New Delhi, December 4: Amid banks roiled by a furry of scams, minister of state for finance Anurag Thakur announced in the upper house that private as well as government banks have jointly written off bad loans worth Rs 80,893 crore till September quarter of the current fiscal.
"As per RBI data on global operations, public sector and private sector banks wrote-off Rs 80,893 crore (provisional data), during the current financial year 2019-20 (till September 30, 2019)," he added.
Banks evaluate the impact of write-offs as part of their regular exercise to clean up their balance sheet, avail of tax benefit and optimise capital, in accordance with RBI guidelines and policy approved by their boards. As per RBI data, State Bank of India registered the biggest reduction in NPAs due to write-offs during the April-September 2019 period worth Rs 27,535.31 crore.
State Bank of India wrote off the highest amount of loans of Rs 27,535.31 crores during the current financial year till September. Out of this, the bank has written off up to Rs 14,000 crore worth of agricultural loans over the last five years with rising Non-Performing Assets (NPAs) in the agricultural sector raising concerns of higher write-offs in the coming years. Bank of Baroda wrote off bad loans worth Rs 5,439.76 crore and Axis Bank has written off loans worth Rs 5,426.14 crore.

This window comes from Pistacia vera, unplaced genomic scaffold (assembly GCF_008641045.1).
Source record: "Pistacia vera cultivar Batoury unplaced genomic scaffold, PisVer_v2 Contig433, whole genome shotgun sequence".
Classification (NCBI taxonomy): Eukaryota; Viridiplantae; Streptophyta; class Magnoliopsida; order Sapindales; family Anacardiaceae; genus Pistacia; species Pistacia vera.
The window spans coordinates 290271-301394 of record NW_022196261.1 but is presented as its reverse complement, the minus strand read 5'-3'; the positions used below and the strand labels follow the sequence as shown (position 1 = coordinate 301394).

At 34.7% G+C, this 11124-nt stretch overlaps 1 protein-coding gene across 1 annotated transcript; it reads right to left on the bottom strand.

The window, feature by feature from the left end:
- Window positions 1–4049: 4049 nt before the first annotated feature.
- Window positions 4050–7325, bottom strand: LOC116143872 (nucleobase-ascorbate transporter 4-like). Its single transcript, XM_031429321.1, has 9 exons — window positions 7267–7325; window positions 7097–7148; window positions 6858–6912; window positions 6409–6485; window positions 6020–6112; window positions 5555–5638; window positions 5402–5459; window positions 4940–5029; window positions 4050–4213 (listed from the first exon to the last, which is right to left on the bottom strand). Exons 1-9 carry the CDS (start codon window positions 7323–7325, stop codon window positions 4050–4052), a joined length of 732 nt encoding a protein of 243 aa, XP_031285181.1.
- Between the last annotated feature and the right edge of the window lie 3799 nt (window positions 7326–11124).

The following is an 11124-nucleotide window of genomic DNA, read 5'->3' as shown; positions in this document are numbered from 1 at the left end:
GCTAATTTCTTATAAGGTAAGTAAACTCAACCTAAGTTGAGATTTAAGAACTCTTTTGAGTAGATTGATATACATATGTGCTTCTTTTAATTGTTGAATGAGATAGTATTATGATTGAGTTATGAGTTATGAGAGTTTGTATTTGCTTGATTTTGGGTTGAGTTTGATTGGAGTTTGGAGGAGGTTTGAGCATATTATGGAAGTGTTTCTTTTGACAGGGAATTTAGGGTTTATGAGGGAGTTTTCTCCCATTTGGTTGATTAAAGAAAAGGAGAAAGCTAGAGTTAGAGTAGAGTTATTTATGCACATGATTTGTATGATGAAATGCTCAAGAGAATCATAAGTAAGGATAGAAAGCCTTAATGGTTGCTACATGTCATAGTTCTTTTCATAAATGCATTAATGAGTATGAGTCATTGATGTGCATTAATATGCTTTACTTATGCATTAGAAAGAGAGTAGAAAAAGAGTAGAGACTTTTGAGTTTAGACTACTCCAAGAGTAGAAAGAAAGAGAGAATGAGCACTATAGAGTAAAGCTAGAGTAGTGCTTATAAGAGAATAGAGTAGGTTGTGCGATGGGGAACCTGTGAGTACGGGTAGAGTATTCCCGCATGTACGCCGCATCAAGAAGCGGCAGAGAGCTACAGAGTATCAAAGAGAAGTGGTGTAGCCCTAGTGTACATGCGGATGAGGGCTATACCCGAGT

According to RBI guidelines, non-performing loans are removed from the balance sheet of the banks by way of write-off.
Ever since 2014-15, the Narendra Modi-led government first came to power, India’s banks have written off Rs 5.7 lakh crore worth of bad loans.
Thakur also stated that gross NPAs of public and private sector banks, as per RBI data on global operations, rose from Rs. 3.13 lakh crore as on March 31, 2015, to Rs 10.21 lakh crore as on March 31, 2018. Due to government's efforts, gross NPAs have declined to Rs 9.41 lakh crore as on September 30, 2019
But putting a stop to all the speculations floating around, Thakur made it clear that the loans written off are not to the benefit of the borrowers. “As borrowers of written-off loans continue to liable for repayment and the process of recovery of dues from the borrower in written off loan accounts continues, write-off does not benefit the borrower,” he said.